USA Gymnastics TOPs Program Expanded But Watered Down

The latest round of changes to the USA Gymnastics TOPs program has been significant. The program has been split into two separate programs, a State and a National TOP testing program. The State TOP training and testing program cannot really be considered an Elite development program. Even the National TOP training and testing program has been cut back and watered down. It will be interesting to see if the original intent and success of the program in identifying and training future Elite gymnasts continues.

Early History of the TOPs Program

The initial creation of the USAG TOP program was to copy the success of the USAIGC (United States Association of Independent gymnastics Clubs) JEDP (Jr. Elite Development Program) program, which was developed and used years before TOPs. Then, USA Gymnastics completely made over their original TOP (Talent Opportunity Program), which was originally designed to test, identify and increase the number of minority participants in the sport.

The Essence of the TOPs Program

The new TOP program was totally made over in the image of the JEDP program, which was set up to identify naturally strong and flexible candidates and then teach them high level optional skills and skill progressions. Naturally strong and flexible potential athletes have the advantage of being able to learn high level optional skills earlier than gymnasts who must wait until they hit puberty to maximize their strength. There was a definite correlation between gymnasts winning and successful in the TOPs program and National and Elite success, just as there had been with the USAIGC JEDP program before it.

TOP Program History

The success of the JEDP program and the initial success of the TOP program solidified its reputation in the sport among coaches, gymnasts and parents. An increasing number of gyms and gymnasts began participating in the program, although some only did the physical testing, and not the high level optional skills testing and training. The young winners of the physical and skills testing were rewarded with camps with the national team coaches, staff and judges, giving them an early advantage physically, skill-wise and politically.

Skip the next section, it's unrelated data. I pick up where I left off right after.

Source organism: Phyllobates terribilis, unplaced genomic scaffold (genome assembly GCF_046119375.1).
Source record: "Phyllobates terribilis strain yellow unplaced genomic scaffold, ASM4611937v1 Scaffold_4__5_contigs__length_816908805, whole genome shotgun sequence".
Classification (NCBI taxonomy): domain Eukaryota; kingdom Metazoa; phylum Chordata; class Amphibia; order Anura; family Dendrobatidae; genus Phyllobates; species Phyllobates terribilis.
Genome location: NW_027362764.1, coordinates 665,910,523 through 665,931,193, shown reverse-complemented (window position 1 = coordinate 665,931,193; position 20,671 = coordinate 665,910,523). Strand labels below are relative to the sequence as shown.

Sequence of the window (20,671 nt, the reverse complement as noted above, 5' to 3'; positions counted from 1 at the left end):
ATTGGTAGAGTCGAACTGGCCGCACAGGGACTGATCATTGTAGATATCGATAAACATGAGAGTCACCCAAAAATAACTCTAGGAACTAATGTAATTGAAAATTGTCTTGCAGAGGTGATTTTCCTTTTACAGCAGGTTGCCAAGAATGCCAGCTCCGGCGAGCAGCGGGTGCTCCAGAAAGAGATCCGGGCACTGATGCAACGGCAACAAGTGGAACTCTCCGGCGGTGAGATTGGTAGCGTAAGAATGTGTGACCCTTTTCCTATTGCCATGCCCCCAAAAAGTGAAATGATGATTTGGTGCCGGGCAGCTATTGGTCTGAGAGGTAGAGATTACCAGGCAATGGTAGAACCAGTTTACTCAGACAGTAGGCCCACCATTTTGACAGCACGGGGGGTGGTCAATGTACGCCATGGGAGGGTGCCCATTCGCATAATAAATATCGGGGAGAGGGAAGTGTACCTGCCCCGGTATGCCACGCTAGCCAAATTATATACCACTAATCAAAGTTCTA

TOP Program Growth

The TOPs program grew from a few hundred participants to thousands of participants. With testing fees similar to meet entry fees, USAG had a growing source of new income. The program was expanded, additional levels of testing and awards were added and program revenues became significant.

A New Class of USAG Approved Super Gyms?

While the TOPs program grew, both in numbers of gyms and gymnasts participating, the actual number of gyms producing and training Elite gymnasts and the total number of Elite gymnasts actually decreased after the international rule and scoring changes in 2006. There are currently less than 20 (out of some 3500) gyms designated as Women’s National Team and National Training Squad Gyms by USAG, which produce almost all of the Jr. and Sr. International Elite gymnasts, who compete in the World Championships and the Olympics. USAG even has a new policy of not approving member gyms wanting to call themselves Olympic or Olympian Gymnastics training facilities, if they are not one of the designated National Team and National Training Squad gyms.

The Plan to Increase Revenues from the TOP Program

With the apparent transfer of focus to creating Elite gymnasts turned over to a small, select number of gyms, the TOPs program was available for other uses and purposes, like increasing revenue through increased participation. In a move similar to their lowering of the compulsory competition level, in which gymnasts were allowed to compete at states, first down to Level 4 and then down to Level 3, USAG has again moved to increase program participation and revenues. The new State TOPs is a program for the masses and is now essentially a fundraising program, designed to allow more massive participation and more massive fees for USAG.

Extreme Makeover TOPs Program

The most notable changes to the State TOPs program are the lowering of the difficulty of the skills being tested, reducing the number of physical tests and pushing skill testing down to the state level. High level optional skills have been dropped from State testing. The number of physical tests has been reduced for both State and National TOP testing, probably to allow for quicker and easier testing of larger numbers of gymnasts. Pushing both physical and skill testing down to the state level opens the way to fully test more gymnasts (and charge more testing fees).